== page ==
Shakespeare Solved ®

Shakespeare Solved ® is a forthcoming series of novels that covers the Bard's entire life and work.

These novels solve the mysteries surrounding Shakespeare by transporting us back in time, to walk in his shoes, and see his world through his eyes.

Only when we see Shakespeare in his original historical context can we understand what his plays and poems really mean.

This blog explains some of my ideas and discoveries, to prepare for this series of novels.

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Wednesday, November 20, 2013

Mark Rylance in New York Times

There is a great article in the New York Times about actors who perform Shakespeare, and it highlights the current productions of Twelfth Night and Richard III with Mark Rylance.

Mark Rylance

I saw both plays recently, and you can follow these links to read what I thought of them: Twelfth Night & Richard III.
In the article, I especially liked what the critic wrote about how Mark Rylance “always seems to be breathing the same air we do.” He is making these characters less remote, and more immediate and real.
The other part of the article I liked was about the “English style” of acting Shakespeare, the formal Shakespearean style of acting in the manner of Laurence Olivier and John Gielgud. 
That style of acting is on the “wane” and actors like Mark Rylance represent a rebellion against it. His career at Shakespeare’s Globe has been an effort to “shake things up.”
When I began the research for my versions of Shakespeare’s plays, I realized that Shakespeare and his fellow actors performed the plays for the Elizabethan audiences without any style. They didn’t act. 
They just performed them as enthusiastically and energetically as possible. They tried to keep their audiences as entertained as possible at all times.
I think the great actors of Shakespeare’s time didn’t rise to the top because of the school they went to. They were the best actors of the time because they were the most ruthlessly entertaining players around. They knew how to work an audience and keep your attention riveted on them. 
If they acted in the “English Style” they would have been booed off the stage. 
With all due respect to Laurence Olivier, John Gielgud, Kenneth Branagh and many other very fine actors (whose work I greatly admire and appreciate) I don’t think Shakespeare would understand what they were doing. Their style of acting would confuse him.
When I saw Mark Rylance as Olivia and Richard III, I saw one of the very few current actors who understands how to work an audience in the same way as the Elizabethan actors. I thought he did a fantastic job, but I also think he didn’t go far enough.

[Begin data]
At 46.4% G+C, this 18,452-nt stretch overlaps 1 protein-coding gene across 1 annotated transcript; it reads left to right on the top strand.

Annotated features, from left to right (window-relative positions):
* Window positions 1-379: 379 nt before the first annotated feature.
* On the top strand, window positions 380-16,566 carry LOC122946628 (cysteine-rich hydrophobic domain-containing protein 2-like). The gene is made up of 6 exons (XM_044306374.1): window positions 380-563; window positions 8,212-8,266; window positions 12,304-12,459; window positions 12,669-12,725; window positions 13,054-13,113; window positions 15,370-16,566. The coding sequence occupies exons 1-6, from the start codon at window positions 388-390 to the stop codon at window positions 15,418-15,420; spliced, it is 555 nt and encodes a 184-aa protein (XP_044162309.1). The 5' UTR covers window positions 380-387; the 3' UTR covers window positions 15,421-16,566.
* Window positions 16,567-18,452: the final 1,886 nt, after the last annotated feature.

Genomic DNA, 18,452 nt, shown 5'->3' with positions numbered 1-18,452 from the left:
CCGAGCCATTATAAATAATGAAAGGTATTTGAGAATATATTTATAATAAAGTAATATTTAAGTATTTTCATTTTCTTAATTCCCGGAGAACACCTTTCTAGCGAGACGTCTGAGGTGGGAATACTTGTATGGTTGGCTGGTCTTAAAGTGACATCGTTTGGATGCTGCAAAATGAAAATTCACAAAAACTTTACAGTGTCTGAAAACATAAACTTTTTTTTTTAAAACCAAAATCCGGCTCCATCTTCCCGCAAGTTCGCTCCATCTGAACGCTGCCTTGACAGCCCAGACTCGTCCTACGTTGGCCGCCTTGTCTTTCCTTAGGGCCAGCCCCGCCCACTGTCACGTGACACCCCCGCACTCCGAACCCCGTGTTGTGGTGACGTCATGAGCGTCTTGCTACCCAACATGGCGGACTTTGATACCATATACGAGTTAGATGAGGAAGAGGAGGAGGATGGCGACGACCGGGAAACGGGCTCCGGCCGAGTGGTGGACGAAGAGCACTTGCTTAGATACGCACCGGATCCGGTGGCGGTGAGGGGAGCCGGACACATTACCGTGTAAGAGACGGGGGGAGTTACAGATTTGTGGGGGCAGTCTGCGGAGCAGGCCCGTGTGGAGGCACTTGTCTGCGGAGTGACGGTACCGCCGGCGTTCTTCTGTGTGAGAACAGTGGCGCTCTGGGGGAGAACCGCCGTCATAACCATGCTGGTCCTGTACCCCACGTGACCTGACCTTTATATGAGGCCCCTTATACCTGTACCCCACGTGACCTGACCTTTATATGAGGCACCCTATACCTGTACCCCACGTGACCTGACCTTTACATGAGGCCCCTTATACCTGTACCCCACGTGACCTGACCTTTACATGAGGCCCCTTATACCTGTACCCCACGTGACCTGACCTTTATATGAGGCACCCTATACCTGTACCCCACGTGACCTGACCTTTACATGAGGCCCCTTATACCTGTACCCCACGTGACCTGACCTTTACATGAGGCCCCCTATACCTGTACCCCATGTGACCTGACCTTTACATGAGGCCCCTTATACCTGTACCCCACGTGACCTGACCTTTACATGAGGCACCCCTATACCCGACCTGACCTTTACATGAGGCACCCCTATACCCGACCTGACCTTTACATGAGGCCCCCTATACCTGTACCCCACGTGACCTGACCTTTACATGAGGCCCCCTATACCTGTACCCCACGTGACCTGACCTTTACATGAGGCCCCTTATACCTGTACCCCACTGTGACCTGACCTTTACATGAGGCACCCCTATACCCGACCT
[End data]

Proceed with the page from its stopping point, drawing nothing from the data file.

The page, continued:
The New York Times article  also mentions Mark Rylance's “animal cunning” as an actor. 
This is very funny, because one of Shakespeare greatest challenges as a playwright was to compete for audiences with the bear-baiting rings. 

The audiences in the Elizabethan era loved watching a real bear get mauled to death by hounds, or watch the bear destroy the hounds. 

These kinds of matches still exist today -- just think of cock fights, or dog fighting, or bull fights. Pakistan has bear-baiting to this day.
So, when Shakespeare wrote a play, he had to satisfy an audience that could just as easily go see animals kill each other. 
Imagine you are an Elizabethan merchant, with your spouse, walking on the streets of Bankside London, in 1599.
Your spouse wants to see Romeo and Juliet, but you want to go see a bear get killed.
Where did you go -- to the Beare Howse or the Play Howse?

That was Shakespeare's challenge. He had to make Romeo and Juliet, and every other play he wrote, as entertaining as animals killing each other. 
He could put a duel in the play, or some sword battle scenes like in Henry V.
Not every Shakespeare play has battles and duels, but he did have to write stories that were as entertaining and as full of twists and surprises as a match between a bear and hounds.
When I watched Mark Rylance perform, he did have an animal cunning. He understood that sometimes he was the hound, ripping apart a bear -- like when he played Richard III looking at the young Princes as if they didn't have long to live. And then he later understood that he is the bear, ripped apart by the hounds -- when Richard III is killed at the end.
I am excited to see this newer style of acting, and less of the formal “English Style.” 
With your support of this blog, hopefully one day soon we will get to see Shakespeare’s plays performed in the way that he originally intended -- fast, funny, and ruthlessly entertaining.

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